Organometallic iridium anticancer complexes
Liu, Zhe (Researcher in chemistry) (2011) Organometallic iridium anticancer complexes. PhD thesis, University of Warwick.
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Official URL: http://webcat.warwick.ac.uk/record=b2592556~S1
Cisplatin has been used to treat various types of cancers for over 30 years, however, a number of serious side-effects of cisplatin have stimulated the quest for other metal-based anticancer agents. Iridium complexes are generally thought to be too inert to possess high reactivity, and therefore, there are only a few previous reports of the antitumour activity of iridium complexes. In this thesis a wide range of organometallic IrIII cyclopentadienyl complexes of the type [(η5-Cpx)Ir(XY)Cl]0/+ (where Cpx = pentamethylcyclopentadienyl (Cp*), tetramethyl(phenyl)cyclopentadienyl (Cpxph) or tetramethyl(biphenyl)cyclopentadienyl (Cpxbiph), XY = N,N-, N,O- or C^N-chelating ligand) has been synthesised and characterised. All the complexes hydrolyse rapidly in aqueous solution. Complexes with N,N-chelating ligands readily form adducts with 9-ethylguanine but not 9-ethyladenine; C^N- or N,O-chelated complexes bind to both purines. Guanine residues are preferential binding sites for 1,10-phenanthroline complexes on plasmid DNA. Replacement of the neutral N,N-bound chelating ligand by the negatively-charged C,N-bound analogues can improve biological activity. In addition, cytotoxic potency towards A2780 human ovarian cancer cells increases with phenyl substitution on Cp*: Cpxbiph > Cpxph > Cp*. This can be rationalised by increased hydrophobicity with more extended phenyl ring, resulting in increased cellular uptake and increased intercalative ability. Notably, several complexes exhibited submicromolar anticancer activity. The interconversion of 1,4-NADH and NAD+ through hydride-transfer reactions in the presence of cyclopentadienyl IrIII aqua complexes was studied. It is shown that the IrIII aqua complexes not only converts NAD+ to 1,4-NADH using formate as the hydride source, but can also catalyse the reverse reaction with hydride donation from 1,4-NADH to a iridium centre, recovered by protonation of bound hydride with generation of H2. This work demonstrates how the aqueous chemistry, nucleobase binding and anticancer activity of the IrIII cyclopentadienyl complexes can be controlled and fine-tuned by the modification of the chelating and cyclopentadienyl ligands. The results suggest that this new class of organometalic Ir(III) complexes is well suited for development as anticancer agents.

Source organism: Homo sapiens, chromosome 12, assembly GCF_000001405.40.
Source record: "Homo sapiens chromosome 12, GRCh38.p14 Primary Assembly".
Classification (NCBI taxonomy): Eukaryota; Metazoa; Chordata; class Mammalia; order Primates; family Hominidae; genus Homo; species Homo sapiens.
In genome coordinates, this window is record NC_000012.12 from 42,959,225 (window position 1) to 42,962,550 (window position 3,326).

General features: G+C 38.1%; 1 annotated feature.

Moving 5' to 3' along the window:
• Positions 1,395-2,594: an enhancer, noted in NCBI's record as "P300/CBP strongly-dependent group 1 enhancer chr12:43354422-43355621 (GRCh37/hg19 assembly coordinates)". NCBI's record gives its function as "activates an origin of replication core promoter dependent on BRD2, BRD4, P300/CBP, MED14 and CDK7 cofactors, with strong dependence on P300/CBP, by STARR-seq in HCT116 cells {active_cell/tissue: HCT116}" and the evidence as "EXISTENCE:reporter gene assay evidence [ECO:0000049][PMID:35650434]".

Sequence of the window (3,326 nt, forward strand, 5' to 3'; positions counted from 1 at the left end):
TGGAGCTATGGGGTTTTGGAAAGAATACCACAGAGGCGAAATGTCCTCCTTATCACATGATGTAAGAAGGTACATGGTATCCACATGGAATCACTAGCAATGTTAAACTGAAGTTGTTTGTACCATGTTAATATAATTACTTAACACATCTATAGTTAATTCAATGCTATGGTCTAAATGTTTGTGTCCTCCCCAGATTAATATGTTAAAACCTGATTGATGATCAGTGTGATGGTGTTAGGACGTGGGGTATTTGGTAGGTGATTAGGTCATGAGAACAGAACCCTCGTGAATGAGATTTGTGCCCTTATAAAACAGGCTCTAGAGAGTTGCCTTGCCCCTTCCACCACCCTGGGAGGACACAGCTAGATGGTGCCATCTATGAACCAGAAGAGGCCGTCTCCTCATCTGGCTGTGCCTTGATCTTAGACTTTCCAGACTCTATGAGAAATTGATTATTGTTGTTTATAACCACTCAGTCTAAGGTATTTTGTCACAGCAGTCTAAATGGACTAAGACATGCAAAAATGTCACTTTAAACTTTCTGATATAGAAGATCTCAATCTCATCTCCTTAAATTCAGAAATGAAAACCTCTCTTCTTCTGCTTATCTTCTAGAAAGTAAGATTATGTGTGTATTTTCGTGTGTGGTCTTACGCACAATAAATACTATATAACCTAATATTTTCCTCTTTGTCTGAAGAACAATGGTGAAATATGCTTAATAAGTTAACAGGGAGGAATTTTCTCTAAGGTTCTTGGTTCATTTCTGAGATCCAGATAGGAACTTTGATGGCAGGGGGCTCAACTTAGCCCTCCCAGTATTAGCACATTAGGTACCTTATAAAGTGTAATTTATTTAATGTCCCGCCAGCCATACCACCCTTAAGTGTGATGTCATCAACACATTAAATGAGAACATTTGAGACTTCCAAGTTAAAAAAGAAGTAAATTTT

|Item Type:||Thesis or Dissertation (PhD)|
|Subjects:||Q Science > QD Chemistry
R Medicine > RC Internal medicine > RC0254 Neoplasms. Tumors. Oncology (including Cancer)
|Library of Congress Subject Headings (LCSH):||Antineoplastic agents, Iridium -- Therapeutic use, Iridium -- Analysis|
|Institution:||University of Warwick|
|Theses Department:||Department of Chemistry|
|Supervisor(s)/Advisor:||Sadler, P. J.|
|Sponsors:||University of Warwick ; European Union (EU)|
|Extent:||vii, 242 leaves : illustrations|
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